Rosaline used this as a trigger to her discussion yesterday about the film with Deb and Joe. Although as she goes inward in seconds to retrieve her thoughts on ontological paradoxes in time travel, she again runs into a mind block.
Her memory is still primarily wiped, and it leaves her scrambling to form any logical sentence. Something happened during the night, almost as if it was outside sabotage in ruining her branded memory skills.
To go into quick reserve, Rosaline starts spouting about inconsistencies in time-travel films, though stammers when recalling movie titles. It’s not a good enough cover for her sudden problem, because she can see studio personnel giving her perplexed looks as if knowing something was amiss.
Derrick Larson also looks like he senses something isn’t right, and seems to relish the opportunity to rub it in. Rosaline knew that Larson secretly had a bias against women who could put him in his place on air. His staff once told her that Larson would stay up nights to study up on physics topics to try to top her, or at least sound like an equal.
“Are you forgetting about causal loops and how often it gets abused in movies? I remember when you explained the famous ‘billiard ball striking its past self’ analogy here a year ago,” Larson says.
“Yes, I remember. But let’s not repeat myself, Derrick. I want everyone to learn these complex topics on their own through resources found in my books and website,” Rosaline says as another cover.
She continues, and gives a hint to her public that her memory isn’t perfect: “Everyone with an extraordinary ability may find out it doesn’t always sustain itself.”
This led to 30 seconds of dead air in the studio as if everyone just heard a supreme leader disrupt reality. Rosaline looks a little uncomfortable, yet it’s the first clear message everyone depended on her memory to give clarity to the biggest mysteries in the world.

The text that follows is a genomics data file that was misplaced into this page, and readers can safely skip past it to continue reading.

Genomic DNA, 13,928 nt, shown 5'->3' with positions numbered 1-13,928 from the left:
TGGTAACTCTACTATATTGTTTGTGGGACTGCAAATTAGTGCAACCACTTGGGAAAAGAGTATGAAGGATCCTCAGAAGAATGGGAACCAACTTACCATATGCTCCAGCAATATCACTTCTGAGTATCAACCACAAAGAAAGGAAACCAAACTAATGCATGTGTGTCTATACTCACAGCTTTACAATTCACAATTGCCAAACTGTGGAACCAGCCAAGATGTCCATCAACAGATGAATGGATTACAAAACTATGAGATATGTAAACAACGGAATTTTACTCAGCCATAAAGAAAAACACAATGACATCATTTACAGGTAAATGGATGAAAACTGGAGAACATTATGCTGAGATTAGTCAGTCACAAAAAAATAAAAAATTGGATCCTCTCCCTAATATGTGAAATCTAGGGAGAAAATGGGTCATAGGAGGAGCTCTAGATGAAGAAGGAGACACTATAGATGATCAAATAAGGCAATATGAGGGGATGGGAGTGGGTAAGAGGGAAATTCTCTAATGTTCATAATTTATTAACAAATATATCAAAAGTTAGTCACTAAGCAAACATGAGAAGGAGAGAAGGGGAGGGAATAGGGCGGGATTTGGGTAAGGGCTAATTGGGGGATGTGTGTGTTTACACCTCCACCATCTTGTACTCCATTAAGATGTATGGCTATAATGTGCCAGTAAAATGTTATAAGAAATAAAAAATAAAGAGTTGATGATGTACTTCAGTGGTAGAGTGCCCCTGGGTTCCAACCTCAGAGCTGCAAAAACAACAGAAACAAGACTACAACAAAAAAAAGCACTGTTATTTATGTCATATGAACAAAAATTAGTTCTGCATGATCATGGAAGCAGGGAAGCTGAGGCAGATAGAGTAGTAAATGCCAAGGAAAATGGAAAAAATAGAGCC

Knowing she can’t function intellectually in this interview, she’s about to give a curt ending to Larson’s show. “I’ll be back at a later date, Derrick…as a rebound.”
Not understanding what she means, Larson calls out Rosaline’s name several times, despite noticing she’s already vacated her chair.
Rosaline just made a beeline for the studio exit, though can hear Larson’s voice on the nearby monitors as he finally gives up repeating her name: “It looks like the great Rosaline Brennan finally found a flaw in herself. Now she’s off to repair it,” Larson says with a sneer.
Rosaline’s entourage tries to run after her through the studio’s long corridors, yet can’t keep up with her sprinting pace. Escape was the only thing on her mind. She’s able to make it out the studio exit and into a taxi in time before the media can mob her on the street.
Even the cab driver doesn’t seem to know who she is, which gives Rosaline a silent moment to realize what she’d just done.
The first thing she’s hearing is the sound of her smartphone alerting her to an overload of texts and calls. Almost all of these messages are from those who controlled her image, which Rosaline assumed were the result of them worrying about their own career reputations. Out of this influx, one text stood out: A note from Deb:
“Just saw TV appearance on Larson. Call me…I’m worried about u.”